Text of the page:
A couple years ago, my friend Jean told me about a book she was reading: The Shallows: What the Internet Is Doing to Our Brains. According to the description, the author, Nicholas Carr, shows how "the technologies we use to find, store, and share information can literally reroute our neural pathways." And the effects are not all positive: "We are becoming ever more adept at scanning and skimming, but what we are losing is our capacity for concentration, contemplation, and reflection."
Of course, the Internet is not the only challenge to deep thinking; a daily to-do list provides sufficient distraction. Back in the '50s, long before the Internet, Fr. Philip Dion wrote of the ease with which people can avoid ever thinking below the surface level.
There's a problem with that, and it's not just intellectual.
As Fr. Dion puts it: "We judge of things chiefly by their effects on our material welfare and our physical well-being. In other words, it is possible to live practically without thinking; it is possible to live a most superficial kind of animal existence without ever really tapping the resources of our spiritual mind, without ever becoming familiar with the whole thrilling world of spirit within us."
The world of the spirit—though more important—can easily take a backseat in our lives because it's invisible. Ironically, the things that last can't be seen, and we're distracted by the countless things we can see. But none of them last: "All shall pass," St. Teresa of Avila reminds us; "all shall pass."
Only people pass into eternity, but their appearance then would amaze us now. C.S. Lewis wrote that if we could see each others' souls, some would fill us with horror, while the beauty and holiness of others would incline us to fall down in worship.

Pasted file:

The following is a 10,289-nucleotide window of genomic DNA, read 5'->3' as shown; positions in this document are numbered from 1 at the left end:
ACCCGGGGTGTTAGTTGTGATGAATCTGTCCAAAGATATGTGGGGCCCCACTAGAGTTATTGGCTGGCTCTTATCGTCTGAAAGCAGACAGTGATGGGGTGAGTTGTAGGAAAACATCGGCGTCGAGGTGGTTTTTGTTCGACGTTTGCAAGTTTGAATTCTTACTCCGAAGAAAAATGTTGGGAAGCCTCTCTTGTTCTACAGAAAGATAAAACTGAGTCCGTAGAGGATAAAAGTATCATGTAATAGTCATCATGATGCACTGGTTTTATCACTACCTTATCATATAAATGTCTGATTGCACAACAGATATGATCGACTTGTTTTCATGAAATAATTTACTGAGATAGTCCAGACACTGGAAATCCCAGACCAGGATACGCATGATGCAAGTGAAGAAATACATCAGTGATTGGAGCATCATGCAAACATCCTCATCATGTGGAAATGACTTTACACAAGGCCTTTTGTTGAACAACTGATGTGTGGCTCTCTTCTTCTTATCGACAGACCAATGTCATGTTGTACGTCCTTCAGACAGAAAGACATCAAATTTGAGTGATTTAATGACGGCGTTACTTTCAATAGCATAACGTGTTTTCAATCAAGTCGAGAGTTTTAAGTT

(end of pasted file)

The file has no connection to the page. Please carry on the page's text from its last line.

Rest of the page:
Because there are so many other things competing for our attention, we can easily forget the things we say we know or believe. We may know that someday we will die, but we don't often think about it or act on the fact that it could happen any day. We may believe that we will have to render an account of our lives to our Creator on that day, but we don't prepare for it. We say we understand that our actions and attitudes are not always pleasing to Him, but we don't try to change them. Instead, we act as if we're guaranteed another fifty or sixty years and can work on that later.
What we assent to intellectually, what we know in our minds, has not made its way down to our hearts. This is why we can say we love God but neglect to spend time with Him—even on the only day He commanded it. Or if we go to church, this why we can sit there like we're waiting for the bus instead of feeling the joy of our salvation. Or why, if we're Catholics, we can say we believe in the Real Presence of Jesus in the Eucharist, yet file up to receive Him with as much excitement as if we're in line at the grocery store.
But how can we realize—that is, make real to ourselves—what we know and believe?
It is in taking the time to think deeply about these things—and not alone, but asking for the help of the Holy Spirit—that they sink into our hearts. It is in pondering these truths in prayer that they take root in our lives and grow and bear fruit.
If someone asks you, "Why do you pray?" Archbishop Fulton Sheen said to ask them, "Why do you breathe?"
Use it or lose it, the gym advertisers warn. The same could be said for the powers of our mind and, even more frighteningly, of our spirit too.
Not sure how to do it? Check out one of my earlier posts: How to Meditate.